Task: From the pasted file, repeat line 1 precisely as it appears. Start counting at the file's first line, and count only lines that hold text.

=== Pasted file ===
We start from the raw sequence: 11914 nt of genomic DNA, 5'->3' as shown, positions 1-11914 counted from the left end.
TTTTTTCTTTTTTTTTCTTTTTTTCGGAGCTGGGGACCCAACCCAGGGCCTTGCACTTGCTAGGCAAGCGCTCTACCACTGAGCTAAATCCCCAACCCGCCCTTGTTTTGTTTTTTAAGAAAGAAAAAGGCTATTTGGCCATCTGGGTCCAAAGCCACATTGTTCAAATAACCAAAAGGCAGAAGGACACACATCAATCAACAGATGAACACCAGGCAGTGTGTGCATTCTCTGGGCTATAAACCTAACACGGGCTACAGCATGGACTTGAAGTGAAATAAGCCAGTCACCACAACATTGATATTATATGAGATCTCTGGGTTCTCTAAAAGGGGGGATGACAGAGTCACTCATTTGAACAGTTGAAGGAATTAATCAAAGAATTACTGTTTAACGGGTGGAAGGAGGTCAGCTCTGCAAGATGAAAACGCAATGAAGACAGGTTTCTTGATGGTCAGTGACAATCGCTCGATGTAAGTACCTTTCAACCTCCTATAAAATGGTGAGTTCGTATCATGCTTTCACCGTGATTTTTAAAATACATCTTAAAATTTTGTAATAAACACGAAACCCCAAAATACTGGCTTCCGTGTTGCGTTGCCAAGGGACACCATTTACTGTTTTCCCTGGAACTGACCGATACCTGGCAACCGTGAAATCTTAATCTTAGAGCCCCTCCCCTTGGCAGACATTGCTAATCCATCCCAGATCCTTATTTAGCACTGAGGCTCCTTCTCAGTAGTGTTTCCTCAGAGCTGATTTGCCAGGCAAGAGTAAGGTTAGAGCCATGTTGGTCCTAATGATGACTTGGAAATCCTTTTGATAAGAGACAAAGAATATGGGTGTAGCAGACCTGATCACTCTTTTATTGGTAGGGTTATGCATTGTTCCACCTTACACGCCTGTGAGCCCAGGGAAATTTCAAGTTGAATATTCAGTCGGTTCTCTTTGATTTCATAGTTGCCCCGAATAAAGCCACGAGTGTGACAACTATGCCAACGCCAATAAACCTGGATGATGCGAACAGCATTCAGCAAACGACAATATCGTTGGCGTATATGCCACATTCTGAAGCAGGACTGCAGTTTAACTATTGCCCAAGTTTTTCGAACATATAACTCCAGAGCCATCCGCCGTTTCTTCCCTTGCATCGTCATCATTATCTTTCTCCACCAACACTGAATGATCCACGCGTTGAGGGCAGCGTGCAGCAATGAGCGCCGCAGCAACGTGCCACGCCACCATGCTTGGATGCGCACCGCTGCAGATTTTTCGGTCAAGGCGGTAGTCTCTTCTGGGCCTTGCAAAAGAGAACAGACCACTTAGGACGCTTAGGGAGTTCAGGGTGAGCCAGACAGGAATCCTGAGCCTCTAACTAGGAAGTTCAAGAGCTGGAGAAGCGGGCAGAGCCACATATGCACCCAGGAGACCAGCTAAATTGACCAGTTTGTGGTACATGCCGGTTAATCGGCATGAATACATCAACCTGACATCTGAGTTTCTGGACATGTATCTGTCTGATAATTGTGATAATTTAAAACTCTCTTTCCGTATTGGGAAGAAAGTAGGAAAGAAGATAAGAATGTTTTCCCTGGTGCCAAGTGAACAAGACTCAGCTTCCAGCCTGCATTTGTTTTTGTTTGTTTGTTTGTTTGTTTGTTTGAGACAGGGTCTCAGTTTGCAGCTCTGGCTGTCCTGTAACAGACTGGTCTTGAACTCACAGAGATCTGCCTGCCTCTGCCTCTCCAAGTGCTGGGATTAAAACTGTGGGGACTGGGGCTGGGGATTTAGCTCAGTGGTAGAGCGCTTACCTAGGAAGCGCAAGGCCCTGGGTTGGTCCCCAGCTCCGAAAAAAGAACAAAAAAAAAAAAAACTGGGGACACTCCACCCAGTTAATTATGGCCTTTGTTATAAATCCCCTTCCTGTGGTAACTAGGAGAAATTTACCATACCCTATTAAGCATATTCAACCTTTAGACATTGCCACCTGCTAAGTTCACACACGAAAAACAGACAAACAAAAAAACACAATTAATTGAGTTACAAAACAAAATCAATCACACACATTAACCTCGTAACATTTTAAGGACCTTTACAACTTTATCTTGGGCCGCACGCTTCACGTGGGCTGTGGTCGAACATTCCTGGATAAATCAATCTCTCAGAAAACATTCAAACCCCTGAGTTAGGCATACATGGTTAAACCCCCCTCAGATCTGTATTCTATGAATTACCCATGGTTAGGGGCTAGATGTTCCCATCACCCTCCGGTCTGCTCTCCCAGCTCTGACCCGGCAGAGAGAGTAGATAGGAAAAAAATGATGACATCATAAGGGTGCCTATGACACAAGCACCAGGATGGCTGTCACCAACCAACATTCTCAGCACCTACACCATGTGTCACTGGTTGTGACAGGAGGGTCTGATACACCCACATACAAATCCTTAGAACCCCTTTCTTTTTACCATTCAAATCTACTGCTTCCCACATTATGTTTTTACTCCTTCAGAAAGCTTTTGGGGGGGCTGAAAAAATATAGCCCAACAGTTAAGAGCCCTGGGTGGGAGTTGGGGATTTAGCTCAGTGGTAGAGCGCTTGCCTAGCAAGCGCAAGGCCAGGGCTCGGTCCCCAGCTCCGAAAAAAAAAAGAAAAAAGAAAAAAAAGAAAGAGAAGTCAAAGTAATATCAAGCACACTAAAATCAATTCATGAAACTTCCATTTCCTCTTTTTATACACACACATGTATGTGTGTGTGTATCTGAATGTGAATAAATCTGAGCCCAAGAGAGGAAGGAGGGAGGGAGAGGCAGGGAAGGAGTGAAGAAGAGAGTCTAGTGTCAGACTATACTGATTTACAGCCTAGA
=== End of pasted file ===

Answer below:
We start from the raw sequence: 11914 nt of genomic DNA, 5'->3' as shown, positions 1-11914 counted from the left end.